Using the developed theoretical framework and insights, the empirical work focused on Estonia – as a leading digital governance case – and on a comparative study of four different countries. We used document analysis and interviews to gain new empirical insights. On Estonia, we first compared nine different Estonian public sector organizations with different levels of technological capacities. The results showed how idiosyncratic external selection environment causes uneven development of technological capacities in the public sector even in the allegedly supportive overall e-government context. We then analyzed more closely two Estonian case-studies (e-residency and VAT collection reform) to understand the relationship between the inter-organizational collaboration and public sector technological capacity. As a result, we showed that digital technology (machine-to-machine solutions) is not neutral, but it may act as a syntax of how public services evolve over time. Thirdly, we did an in-depth case study on the dynamic capacity of digital technologies as we explored the evolution of the Estonian tax authority from a post-Soviet public sector organization to a globally leading organization of its kind. As the main result, we showed which managerial and organizational processes were behind the emergence and evolution of the high-level technological capacities.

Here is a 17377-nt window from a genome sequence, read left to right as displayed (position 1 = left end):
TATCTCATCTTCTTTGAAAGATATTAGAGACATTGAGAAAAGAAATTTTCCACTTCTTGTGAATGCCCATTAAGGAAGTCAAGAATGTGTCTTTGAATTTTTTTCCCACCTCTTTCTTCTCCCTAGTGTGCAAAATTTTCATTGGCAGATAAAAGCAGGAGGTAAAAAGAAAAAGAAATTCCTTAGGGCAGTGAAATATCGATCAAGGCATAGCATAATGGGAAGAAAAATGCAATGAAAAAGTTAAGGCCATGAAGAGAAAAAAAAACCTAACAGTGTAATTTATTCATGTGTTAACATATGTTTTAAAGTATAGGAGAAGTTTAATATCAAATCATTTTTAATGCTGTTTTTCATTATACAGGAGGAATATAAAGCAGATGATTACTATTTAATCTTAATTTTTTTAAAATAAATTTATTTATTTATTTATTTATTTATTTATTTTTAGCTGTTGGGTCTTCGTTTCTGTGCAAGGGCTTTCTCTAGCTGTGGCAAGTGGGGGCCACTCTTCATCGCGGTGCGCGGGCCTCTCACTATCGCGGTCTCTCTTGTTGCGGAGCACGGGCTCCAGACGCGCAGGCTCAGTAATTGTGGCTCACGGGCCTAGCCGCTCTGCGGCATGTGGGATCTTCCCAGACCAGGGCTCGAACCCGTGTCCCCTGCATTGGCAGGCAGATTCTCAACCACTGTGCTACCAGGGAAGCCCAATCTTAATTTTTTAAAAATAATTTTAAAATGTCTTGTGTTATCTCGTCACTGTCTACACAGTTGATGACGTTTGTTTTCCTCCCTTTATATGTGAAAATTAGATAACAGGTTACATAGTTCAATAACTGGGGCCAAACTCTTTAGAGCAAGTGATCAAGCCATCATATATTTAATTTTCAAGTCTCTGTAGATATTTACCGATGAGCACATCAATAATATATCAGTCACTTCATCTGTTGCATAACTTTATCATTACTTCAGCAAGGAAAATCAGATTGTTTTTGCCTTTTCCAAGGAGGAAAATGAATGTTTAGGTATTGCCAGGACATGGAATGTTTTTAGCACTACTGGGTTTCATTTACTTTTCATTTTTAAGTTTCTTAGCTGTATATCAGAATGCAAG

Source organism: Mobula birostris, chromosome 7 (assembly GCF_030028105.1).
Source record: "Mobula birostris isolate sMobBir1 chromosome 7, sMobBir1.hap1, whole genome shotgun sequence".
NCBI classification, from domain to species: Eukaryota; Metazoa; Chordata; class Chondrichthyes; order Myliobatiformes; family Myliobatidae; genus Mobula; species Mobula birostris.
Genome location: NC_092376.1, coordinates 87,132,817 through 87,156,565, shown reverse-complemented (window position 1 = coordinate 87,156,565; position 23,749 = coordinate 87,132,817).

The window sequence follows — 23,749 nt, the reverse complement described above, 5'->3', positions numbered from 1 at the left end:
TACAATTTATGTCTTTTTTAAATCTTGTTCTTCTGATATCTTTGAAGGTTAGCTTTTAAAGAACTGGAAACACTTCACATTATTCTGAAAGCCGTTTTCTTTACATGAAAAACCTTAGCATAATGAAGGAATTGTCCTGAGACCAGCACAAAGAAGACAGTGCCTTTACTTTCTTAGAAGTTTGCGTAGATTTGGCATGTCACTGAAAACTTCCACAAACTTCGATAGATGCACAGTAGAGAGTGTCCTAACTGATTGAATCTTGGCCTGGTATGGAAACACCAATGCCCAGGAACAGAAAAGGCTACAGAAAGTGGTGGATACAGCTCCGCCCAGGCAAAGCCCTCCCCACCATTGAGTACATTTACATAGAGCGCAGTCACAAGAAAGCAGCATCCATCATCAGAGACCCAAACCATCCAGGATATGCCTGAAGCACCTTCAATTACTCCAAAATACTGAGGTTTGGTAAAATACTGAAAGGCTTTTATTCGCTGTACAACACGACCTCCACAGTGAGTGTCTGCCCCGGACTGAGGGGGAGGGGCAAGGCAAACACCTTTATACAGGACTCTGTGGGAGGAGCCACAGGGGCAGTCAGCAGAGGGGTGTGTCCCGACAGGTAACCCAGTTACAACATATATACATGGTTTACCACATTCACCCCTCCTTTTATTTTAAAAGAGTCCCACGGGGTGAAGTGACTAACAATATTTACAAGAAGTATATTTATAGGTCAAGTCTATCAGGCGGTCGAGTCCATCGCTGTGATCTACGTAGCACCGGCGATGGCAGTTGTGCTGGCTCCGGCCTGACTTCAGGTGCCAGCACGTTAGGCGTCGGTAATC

Comparatively, and in cooperation with project partners, we relied on the cases of tax authorities in Estonia, Singapore, New Zealand and Belgium to show 1) how public sector organizations develop new technological capabilities by combining internal and external sources of new knowledge, and 2) what kind of new administrative trajectories are emerging from these learning processes. We showed how public sector organizations set the organizational boundaries in terms of what knowledge (technological capacity) is being created inside organization and what is outsourced, and demonstrated how the ICT revolution is influencing the transformation of the public sector in terms of emerging public administration trajectories.